A new article on Phineas Gage gives us a new opportunity to appreciate the Gothic aspects of the poor guy's story. Gage, readers may recall, was a New England railroad foreman who survived having a massive iron rod driven through his skull.
"What," asks the innocent reader, "could be Gothically horrific about such an event?" We may aggregate the gory bits in a single blog post for your convenience, o reader. Let us start with Sam Kean's neat description of the explosive incident:
The iron entered Gage’s head point-first, striking below the left cheekbone. It destroyed an upper molar, passed behind his left eye, and tore into the underbelly of his brain’s left frontal lobe. It then plowed through the top of his skull, exiting near the midline, just behind where his hairline started. After parabola-ing upward—one report claimed it whistled as it flew—the rod landed 25 yards away and stuck upright in the dirt, mumblety-peg-style.
Points for detail: "Witnesses described [the stuck rod] as streaked with red and greasy to the touch, from fatty brain tissue."
Or how Gage presented to the first medical specialist:
The first doctor to arrive could see, even from his carriage, a volcano of upturned bone jutting out of Gage’s scalp.
Next, some treatment, which Kean warns us about: "As for what happened next, readers with queasy stomachs should probably skip to the next paragraph." Infocult readers are made of stronger stuff than those Slate weaklings:
Harlow shaved Gage’s scalp and peeled off the dried blood and brains. He then extracted skull fragments from the wound by sticking his fingers in from both ends, Chinese-finger-trap-style. Throughout this all, Gage was retching every 20 minutes, because blood and greasy bits of brain reportedly kept slipping down the back of his throat and gagging him. Incredibly, Gage never got ruffled, remaining conscious and rational throughout.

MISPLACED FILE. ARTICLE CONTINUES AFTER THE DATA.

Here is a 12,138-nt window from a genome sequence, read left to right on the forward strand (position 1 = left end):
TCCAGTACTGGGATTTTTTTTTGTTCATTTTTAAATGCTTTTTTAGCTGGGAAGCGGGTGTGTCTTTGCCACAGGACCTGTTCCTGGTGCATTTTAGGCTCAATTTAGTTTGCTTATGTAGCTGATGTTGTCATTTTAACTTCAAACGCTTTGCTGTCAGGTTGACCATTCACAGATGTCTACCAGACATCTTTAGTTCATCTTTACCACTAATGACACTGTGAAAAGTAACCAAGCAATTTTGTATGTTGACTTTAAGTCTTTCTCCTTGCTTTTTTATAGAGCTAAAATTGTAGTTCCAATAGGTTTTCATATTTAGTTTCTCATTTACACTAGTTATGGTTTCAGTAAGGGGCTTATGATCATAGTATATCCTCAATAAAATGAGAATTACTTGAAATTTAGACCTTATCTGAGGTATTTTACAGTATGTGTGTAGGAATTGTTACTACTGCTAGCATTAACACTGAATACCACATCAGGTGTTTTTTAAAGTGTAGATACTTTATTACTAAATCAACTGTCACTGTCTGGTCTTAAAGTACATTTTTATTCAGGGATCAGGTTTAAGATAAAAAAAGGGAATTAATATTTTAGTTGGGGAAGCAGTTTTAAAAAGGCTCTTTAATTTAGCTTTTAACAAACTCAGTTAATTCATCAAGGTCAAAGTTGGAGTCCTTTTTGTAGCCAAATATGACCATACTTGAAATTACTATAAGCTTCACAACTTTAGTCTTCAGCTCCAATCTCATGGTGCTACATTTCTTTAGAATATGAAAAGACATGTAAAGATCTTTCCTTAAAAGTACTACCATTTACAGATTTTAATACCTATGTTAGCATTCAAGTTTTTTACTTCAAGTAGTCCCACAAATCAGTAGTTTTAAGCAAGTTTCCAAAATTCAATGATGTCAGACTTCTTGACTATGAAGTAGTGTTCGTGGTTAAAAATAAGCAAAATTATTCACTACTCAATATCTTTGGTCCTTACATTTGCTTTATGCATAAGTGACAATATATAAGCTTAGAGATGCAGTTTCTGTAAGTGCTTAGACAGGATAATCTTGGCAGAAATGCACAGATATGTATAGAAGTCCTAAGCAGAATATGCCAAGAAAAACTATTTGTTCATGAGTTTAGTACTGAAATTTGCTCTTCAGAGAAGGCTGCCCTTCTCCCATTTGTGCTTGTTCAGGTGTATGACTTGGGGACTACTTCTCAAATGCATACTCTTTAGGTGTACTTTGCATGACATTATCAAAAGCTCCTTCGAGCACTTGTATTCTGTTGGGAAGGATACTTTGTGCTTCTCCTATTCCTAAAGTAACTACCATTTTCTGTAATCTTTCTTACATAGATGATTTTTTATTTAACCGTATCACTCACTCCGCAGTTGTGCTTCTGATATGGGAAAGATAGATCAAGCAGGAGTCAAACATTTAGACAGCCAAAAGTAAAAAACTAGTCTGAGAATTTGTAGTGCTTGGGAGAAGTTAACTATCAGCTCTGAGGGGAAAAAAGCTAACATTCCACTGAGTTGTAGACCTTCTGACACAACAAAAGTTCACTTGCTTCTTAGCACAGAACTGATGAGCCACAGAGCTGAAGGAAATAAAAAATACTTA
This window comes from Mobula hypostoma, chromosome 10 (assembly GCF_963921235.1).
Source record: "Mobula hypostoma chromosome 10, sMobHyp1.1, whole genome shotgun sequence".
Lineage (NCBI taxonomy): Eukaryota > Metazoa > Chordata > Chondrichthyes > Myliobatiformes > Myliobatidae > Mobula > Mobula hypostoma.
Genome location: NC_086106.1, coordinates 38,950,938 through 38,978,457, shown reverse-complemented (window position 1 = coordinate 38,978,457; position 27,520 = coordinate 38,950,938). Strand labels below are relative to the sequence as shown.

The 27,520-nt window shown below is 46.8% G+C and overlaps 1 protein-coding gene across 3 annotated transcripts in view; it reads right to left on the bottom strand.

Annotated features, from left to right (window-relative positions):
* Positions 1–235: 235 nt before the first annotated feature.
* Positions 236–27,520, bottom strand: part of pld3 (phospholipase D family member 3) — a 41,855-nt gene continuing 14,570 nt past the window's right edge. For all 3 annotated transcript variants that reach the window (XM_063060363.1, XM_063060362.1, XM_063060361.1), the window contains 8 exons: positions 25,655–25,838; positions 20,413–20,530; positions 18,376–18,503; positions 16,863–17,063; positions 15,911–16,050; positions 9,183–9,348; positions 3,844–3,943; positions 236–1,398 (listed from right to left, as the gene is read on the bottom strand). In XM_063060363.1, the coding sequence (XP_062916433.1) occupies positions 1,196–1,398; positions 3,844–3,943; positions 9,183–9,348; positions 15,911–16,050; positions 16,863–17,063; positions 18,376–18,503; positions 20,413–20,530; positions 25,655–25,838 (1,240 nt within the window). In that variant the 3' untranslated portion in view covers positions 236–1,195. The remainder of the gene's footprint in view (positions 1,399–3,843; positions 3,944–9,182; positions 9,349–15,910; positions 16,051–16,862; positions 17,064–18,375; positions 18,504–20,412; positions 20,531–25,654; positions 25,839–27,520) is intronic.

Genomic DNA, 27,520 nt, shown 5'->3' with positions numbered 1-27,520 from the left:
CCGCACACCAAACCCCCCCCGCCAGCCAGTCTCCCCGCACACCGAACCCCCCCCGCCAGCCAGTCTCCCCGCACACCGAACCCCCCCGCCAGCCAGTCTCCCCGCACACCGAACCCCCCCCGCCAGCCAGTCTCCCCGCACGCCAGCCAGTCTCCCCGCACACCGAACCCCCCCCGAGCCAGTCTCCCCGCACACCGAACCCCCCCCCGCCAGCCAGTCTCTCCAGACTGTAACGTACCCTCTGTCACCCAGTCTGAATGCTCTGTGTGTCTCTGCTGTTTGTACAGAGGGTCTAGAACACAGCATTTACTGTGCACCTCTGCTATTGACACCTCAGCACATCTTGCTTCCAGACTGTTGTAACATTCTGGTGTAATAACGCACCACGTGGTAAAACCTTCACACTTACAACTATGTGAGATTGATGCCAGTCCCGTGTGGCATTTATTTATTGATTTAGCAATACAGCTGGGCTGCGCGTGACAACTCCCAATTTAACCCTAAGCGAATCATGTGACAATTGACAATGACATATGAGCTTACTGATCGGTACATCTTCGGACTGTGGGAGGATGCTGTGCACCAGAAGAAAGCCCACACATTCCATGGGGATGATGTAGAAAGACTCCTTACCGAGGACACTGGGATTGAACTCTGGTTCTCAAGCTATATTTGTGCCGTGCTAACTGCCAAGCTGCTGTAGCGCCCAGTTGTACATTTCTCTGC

One ocular detail stands out for us: "The next morning his head was heavily bandaged and his left eyeball was still protruding a good half-inch..."
Once healed, Gage set off for a diverse career. This involved some Infocult-style showmanship at
P.T. Barnum’s museum in New York—not Barnum’s traveling circus, as some sources claim. For an extra dime, skeptical viewers could “part Gage’s hair and see his brain ... pulsating” beneath his scalp.
Moving on to our time, one recent visualization of the injury moves Kean to a nice observation:
Peter Ratiu... determined that, based on the angle of entry and lack of a broken jawbone, Gage must have had his mouth open and been speaking at the moment of impact. Ratiu’s renderings of this moment—with the iron rod piercing a gaping mouth—have an unnerving quality, reminiscent of Francis Bacon’s paintings of screaming popes.
A subtler horror appears when we consider the idea that Gage's injury changed his personality (to some degree; read the whole article). The idea of our selves being dependent on accidents of our body can be disturbing.